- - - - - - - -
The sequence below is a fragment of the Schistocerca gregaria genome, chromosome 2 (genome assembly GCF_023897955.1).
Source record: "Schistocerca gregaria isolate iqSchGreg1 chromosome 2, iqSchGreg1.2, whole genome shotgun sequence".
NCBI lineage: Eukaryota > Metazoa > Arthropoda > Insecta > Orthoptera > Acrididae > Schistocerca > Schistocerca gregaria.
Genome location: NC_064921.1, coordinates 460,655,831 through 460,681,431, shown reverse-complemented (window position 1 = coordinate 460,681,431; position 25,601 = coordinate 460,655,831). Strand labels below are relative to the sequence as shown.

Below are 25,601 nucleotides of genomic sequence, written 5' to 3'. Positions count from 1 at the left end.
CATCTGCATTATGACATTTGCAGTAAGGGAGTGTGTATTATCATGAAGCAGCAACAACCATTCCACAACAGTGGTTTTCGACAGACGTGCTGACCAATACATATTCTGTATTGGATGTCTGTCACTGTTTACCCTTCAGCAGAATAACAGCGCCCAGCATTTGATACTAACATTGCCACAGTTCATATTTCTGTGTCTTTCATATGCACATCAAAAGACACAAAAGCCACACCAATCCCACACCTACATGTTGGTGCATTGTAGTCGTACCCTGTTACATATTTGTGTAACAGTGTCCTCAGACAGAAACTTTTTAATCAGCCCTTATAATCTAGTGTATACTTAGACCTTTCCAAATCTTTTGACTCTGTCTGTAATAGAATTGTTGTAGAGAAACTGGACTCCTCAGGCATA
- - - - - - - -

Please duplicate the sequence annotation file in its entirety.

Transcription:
The sequence below is a fragment of the Schistocerca gregaria genome, chromosome 2 (genome assembly GCF_023897955.1).
Source record: "Schistocerca gregaria isolate iqSchGreg1 chromosome 2, iqSchGreg1.2, whole genome shotgun sequence".
NCBI lineage: Eukaryota > Metazoa > Arthropoda > Insecta > Orthoptera > Acrididae > Schistocerca > Schistocerca gregaria.
Genome location: NC_064921.1, coordinates 460,655,831 through 460,681,431, shown reverse-complemented (window position 1 = coordinate 460,681,431; position 25,601 = coordinate 460,655,831). Strand labels below are relative to the sequence as shown.

Below are 25,601 nucleotides of genomic sequence, written 5' to 3'. Positions count from 1 at the left end.
CATCTGCATTATGACATTTGCAGTAAGGGAGTGTGTATTATCATGAAGCAGCAACAACCATTCCACAACAGTGGTTTTCGACAGACGTGCTGACCAATACATATTCTGTATTGGATGTCTGTCACTGTTTACCCTTCAGCAGAATAACAGCGCCCAGCATTTGATACTAACATTGCCACAGTTCATATTTCTGTGTCTTTCATATGCACATCAAAAGACACAAAAGCCACACCAATCCCACACCTACATGTTGGTGCATTGTAGTCGTACCCTGTTACATATTTGTGTAACAGTGTCCTCAGACAGAAACTTTTTAATCAGCCCTTATAATCTAGTGTATACTTAGACCTTTCCAAATCTTTTGACTCTGTCTGTAATAGAATTGTTGTAGAGAAACTGGACTCCTCAGGCATA